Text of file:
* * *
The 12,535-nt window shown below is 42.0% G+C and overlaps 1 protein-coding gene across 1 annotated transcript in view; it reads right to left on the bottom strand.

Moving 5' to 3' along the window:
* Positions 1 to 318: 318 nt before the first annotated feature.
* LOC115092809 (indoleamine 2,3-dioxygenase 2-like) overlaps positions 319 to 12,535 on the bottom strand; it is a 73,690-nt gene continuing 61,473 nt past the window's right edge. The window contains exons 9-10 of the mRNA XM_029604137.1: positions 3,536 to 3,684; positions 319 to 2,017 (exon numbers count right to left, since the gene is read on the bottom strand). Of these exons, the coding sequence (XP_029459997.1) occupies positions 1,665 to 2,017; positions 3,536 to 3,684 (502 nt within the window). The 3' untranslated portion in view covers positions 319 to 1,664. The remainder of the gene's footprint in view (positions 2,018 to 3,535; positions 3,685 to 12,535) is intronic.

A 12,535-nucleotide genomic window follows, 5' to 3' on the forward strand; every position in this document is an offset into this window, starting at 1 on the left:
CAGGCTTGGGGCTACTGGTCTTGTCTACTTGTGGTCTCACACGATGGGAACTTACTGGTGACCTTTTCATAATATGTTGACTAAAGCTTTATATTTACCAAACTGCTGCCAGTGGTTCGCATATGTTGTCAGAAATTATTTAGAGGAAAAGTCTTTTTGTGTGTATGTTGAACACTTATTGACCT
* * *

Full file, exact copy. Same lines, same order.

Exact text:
The 12,535-nt window shown below is 42.0% G+C and overlaps 1 protein-coding gene across 1 annotated transcript in view; it reads right to left on the bottom strand.

Moving 5' to 3' along the window:
* Positions 1 to 318: 318 nt before the first annotated feature.
* LOC115092809 (indoleamine 2,3-dioxygenase 2-like) overlaps positions 319 to 12,535 on the bottom strand; it is a 73,690-nt gene continuing 61,473 nt past the window's right edge. The window contains exons 9-10 of the mRNA XM_029604137.1: positions 3,536 to 3,684; positions 319 to 2,017 (exon numbers count right to left, since the gene is read on the bottom strand). Of these exons, the coding sequence (XP_029459997.1) occupies positions 1,665 to 2,017; positions 3,536 to 3,684 (502 nt within the window). The 3' untranslated portion in view covers positions 319 to 1,664. The remainder of the gene's footprint in view (positions 2,018 to 3,535; positions 3,685 to 12,535) is intronic.

A 12,535-nucleotide genomic window follows, 5' to 3' on the forward strand; every position in this document is an offset into this window, starting at 1 on the left:
CAGGCTTGGGGCTACTGGTCTTGTCTACTTGTGGTCTCACACGATGGGAACTTACTGGTGACCTTTTCATAATATGTTGACTAAAGCTTTATATTTACCAAACTGCTGCCAGTGGTTCGCATATGTTGTCAGAAATTATTTAGAGGAAAAGTCTTTTTGTGTGTATGTTGAACACTTATTGACCT